According to Payne, “Growers, packers, shippers, and retail grocers face increasing costs due to lack of proper temperature controls throughout the cold chain and the resulting increase in shrink. This risk manifests itself in decreased margins and profitability, as well as increased costs for insurance and financing. By using on-demand temperature monitoring to reduce shrink and proactively prevent losses, cold chain companies can not only increase margins, but also potentially further reduce costs by reducing insurance risks and interest rates on financing.”

In early April, Intelleflex introduced several new products to its portfolio. The CMR-6100 is described as “the first fully integrated cellular-enabled, GPS-equipped multi-protocol RFID reader with support for the ISO Class 3 battery assisted passive and EPCglobal C1G2 passive standards.” Intelleflex also launched its ZEST Data Services, “a cloud-based repository for aggregating, warehousing, and sharing information across the supply chain, which also facilitates on-demand access to actionable data for improved supply chain operations to provide a complete picture of data spanning the entire supply chain.”

For Cadec Global, a provider of enterprise-class fleet management solutions, the cold chain is one of the most important parts of the company’s business, says CEO Jon Bernstein. The company has a history of providing tools that play an important role in the food supply chain, including electronic driver logs, which Cadec developed with FritoLay in the early 1980s. Today, “there are probably over one million trucks with on-board computers,” says Bernstein.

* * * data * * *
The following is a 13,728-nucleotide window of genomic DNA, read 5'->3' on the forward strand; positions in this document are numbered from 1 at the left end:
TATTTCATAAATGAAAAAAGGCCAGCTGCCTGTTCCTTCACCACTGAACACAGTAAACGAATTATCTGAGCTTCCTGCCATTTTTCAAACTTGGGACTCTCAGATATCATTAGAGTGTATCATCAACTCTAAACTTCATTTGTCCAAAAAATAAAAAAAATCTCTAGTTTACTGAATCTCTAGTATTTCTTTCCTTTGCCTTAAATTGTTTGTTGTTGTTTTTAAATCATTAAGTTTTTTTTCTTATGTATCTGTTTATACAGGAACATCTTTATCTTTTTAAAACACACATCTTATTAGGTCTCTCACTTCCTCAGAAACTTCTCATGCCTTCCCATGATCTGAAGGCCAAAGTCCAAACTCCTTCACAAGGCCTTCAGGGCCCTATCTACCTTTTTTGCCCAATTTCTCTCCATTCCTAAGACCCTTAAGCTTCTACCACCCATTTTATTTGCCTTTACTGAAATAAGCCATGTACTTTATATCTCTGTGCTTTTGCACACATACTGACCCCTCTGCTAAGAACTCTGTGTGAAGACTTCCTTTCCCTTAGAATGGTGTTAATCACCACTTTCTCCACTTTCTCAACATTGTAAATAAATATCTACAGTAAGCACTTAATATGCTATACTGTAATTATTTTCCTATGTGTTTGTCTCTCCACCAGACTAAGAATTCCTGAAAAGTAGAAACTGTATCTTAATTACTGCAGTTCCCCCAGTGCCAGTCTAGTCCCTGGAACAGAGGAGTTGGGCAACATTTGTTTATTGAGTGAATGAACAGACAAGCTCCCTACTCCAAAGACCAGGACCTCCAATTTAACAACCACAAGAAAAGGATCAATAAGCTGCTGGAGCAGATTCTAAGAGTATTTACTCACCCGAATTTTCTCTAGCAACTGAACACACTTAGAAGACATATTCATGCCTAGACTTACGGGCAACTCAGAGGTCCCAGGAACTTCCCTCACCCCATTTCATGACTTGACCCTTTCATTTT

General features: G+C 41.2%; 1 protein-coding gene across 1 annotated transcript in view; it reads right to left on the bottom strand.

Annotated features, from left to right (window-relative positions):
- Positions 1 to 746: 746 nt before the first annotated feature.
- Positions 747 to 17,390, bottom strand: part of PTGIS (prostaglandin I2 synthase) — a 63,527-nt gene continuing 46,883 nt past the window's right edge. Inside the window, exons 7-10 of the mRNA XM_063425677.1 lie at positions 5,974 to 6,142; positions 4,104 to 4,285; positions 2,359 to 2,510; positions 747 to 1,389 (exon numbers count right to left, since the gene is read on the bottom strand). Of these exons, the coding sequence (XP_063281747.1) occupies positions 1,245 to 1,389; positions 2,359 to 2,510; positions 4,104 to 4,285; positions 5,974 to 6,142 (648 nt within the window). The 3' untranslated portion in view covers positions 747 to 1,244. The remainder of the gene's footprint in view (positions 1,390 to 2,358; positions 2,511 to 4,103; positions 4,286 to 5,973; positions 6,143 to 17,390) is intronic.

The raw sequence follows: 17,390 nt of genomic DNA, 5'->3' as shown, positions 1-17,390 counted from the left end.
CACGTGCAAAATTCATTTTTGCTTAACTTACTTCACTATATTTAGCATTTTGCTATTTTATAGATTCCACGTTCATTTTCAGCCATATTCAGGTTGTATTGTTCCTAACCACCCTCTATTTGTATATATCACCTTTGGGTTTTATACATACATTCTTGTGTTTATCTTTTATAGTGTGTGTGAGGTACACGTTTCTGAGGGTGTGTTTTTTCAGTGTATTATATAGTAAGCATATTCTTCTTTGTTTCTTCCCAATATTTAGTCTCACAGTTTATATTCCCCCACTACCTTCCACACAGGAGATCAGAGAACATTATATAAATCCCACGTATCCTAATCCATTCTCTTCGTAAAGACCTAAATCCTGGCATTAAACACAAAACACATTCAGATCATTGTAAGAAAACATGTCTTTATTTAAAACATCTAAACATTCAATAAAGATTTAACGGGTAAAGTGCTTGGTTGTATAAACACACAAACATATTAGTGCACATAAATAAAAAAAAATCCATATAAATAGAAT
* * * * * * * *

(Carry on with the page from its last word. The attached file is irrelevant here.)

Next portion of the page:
While on-board computers are common, temperature tracking on trucks is much less ubiquitous, he notes. As more companies look to mitigate risk, though, temperature tracking is starting to become more popular.

“A lot of customers, whether they are a school system, restaurant franchise, or hospital, use private inspectors to monitor the cold chain. Often times, the transportation company is required to produce a report showing that proper temperatures were maintained during transit,” says Bernstein.

With the on-board computer as the core of a truck’s intelligence network, Cadec’s next step is to “connect seamlessly back to the enterprise,” Bernstein explains. “Many companies have large fleets with legacy trucks and they are looking for one system that can interact with all of their adjacent systems. They want a robust, open architecture, and ours is the newest and most open in the industry. Our product is also very configurable, which makes it easier to deliver tailored solutions to the customer.”

 

Top Challenges Facing Temperature-Controlled Shippers

Shippers of temperature-controlled products are dealing with a host of issues, according to a recent survey conducted by RWI Transportation, an asset-based logistics company that provides regional and national truckload, LTL, expedited, and refrigerated warehousing services for refrigerated and dry products.